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Interdisciplinary training in environmental conservation: definitions, progress and future directions

Newing, Helen S. (2010) Interdisciplinary training in environmental conservation: definitions, progress and future directions. Environmental Conservation, 37 (4). pp. 410-418. ISSN 0376-8929. (doi:10.1017/S0376892910000743) (The full text of this publication is not currently available from this repository. You may be able to access a copy if URLs are provided) (KAR id:28226)

The full text of this publication is not currently available from this repository. You may be able to access a copy if URLs are provided.
Official URL
http://dx.doi.org/10.1017/S0376892910000743

Abstract

The development of interdisciplinary approaches to

environmental conservation is obviously related to

interdisciplinary training in undergraduate and postgraduate

conservation-oriented degree programmes.

This paper therefore examines interdisciplinary

training in environmental conservation, with a focus on

conservation biology. The specific objectives are: (1) to

analyse debates about the nature of ‘interdisciplinarity’

in conservation biology; (2) to examine the status

of interdisciplinary training in current academic

programmes in conservation biology; and (3) to

make recommendations in terms of interdisciplinary

or other non-natural science content that should

be prioritized for inclusion in the curriculum. The

term ‘interdisciplinarity’ has been used in relation to

conservation training to refer to (1) any social science

content; (2) vocational skills training; (3) integrative

or practice-based exercises, sometimes with no

indication of disciplinary content; (4) the (variously

defined) ‘human dimensions’ of conservation, and

(5) interaction between different academic disciplines

(usually crossing the natural science–social science

divide). In terms of training, the natural sciences

have remained predominant in almost all reported

academic programmes, but there now appears to be

more coverage of non-natural science issues than

previously. However the lack of consistency in the

use of terms makes it difficult to assess progress.

Further debate about curriculum development in

conservation would be aided greatly by recognizing

the distinction between the different aspects of

non-natural science training, and treating each of

them in its own right. Most degree programmes in

environment-related disciplines specialize to varying

degrees either in the natural sciences or the social

sciences, and a comprehensive programme covering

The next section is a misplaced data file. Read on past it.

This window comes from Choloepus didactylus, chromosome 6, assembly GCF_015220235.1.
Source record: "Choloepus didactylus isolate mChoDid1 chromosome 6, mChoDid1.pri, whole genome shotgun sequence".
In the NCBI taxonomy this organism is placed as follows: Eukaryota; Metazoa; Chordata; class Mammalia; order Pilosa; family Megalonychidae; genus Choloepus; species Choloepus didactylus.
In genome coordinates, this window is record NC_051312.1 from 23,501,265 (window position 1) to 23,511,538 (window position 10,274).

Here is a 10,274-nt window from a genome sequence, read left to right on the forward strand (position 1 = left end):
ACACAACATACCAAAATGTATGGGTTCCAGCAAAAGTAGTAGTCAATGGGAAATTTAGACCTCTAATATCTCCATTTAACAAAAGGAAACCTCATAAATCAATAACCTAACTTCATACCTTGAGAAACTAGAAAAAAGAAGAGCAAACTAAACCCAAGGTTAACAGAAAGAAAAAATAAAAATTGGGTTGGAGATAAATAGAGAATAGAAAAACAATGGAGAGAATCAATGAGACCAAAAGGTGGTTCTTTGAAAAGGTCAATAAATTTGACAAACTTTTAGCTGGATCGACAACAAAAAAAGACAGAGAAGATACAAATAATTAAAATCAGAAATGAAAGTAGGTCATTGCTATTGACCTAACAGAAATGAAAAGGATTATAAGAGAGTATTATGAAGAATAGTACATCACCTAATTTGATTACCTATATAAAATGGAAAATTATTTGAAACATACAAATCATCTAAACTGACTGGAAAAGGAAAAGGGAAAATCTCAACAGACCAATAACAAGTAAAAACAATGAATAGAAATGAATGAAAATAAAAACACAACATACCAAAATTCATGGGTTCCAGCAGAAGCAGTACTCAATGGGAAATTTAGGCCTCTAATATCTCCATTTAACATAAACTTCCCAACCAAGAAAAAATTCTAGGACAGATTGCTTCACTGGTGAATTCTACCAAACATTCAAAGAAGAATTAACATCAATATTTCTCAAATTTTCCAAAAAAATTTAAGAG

both of these in depth is likely to be problematic.

However, some understanding of different disciplinary

?Correspondence: Dr Helen Newing Tel: + 44 1227 827034 Fax:

+ 44 1227 827289 e-mail: H.S.Newing@kent.ac.uk

perspectives is increasingly important in a career

in environmental conservation, and it is argued

that, as a minimum, a primarily natural sciencebased

undergraduate programme in environmental

conservation should include: (1) an introduction to

social science perspectives on the environment; (2)

basic training in social science methods, research

design and science theory; (3) vocational skills

training, to the extent that it can be built into

existing curricular components; and (4) integrative

problem-solving tasks that can be used in relation

to any or all of the above. A similar list could be

constructed for social science-based environmental

degree programmes, incorporating somebasic training

in natural science perspectives. Postgraduate training

programmes are more varied in what they aim to

achieve in terms of disciplinary breadth; they can

develop students’ existing specialist expertise, offer

supplementary training to allow students to increase

the disciplinary breadth of their expertise, or focus on

the issue of interdisciplinarity itself.

Item Type: Article
DOI/Identification number: 10.1017/S0376892910000743
Uncontrolled keywords: conservation biology, curriculum, degree programme, human dimensions, interdisciplinary, pedagogy, review, social science methods, vocational skills
Subjects: G Geography. Anthropology. Recreation
G Geography. Anthropology. Recreation > G Geography (General)
G Geography. Anthropology. Recreation > GE Environmental Sciences
L Education > LB Theory and practice of education > LB2300 Higher Education
L Education > LB Theory and practice of education > LB2361 Curriculum
S Agriculture > SD Forestry
Divisions: Divisions > Division of Human and Social Sciences > School of Anthropology and Conservation
Divisions > Division of Human and Social Sciences > School of Anthropology and Conservation > DICE (Durrell Institute of Conservation and Ecology)
Depositing User: Helen Newing
Date Deposited: 12 Oct 2011 15:35 UTC
Last Modified: 16 Nov 2021 10:06 UTC
Resource URI: https://kar.kent.ac.uk/id/eprint/28226 (The current URI for this page, for reference purposes)
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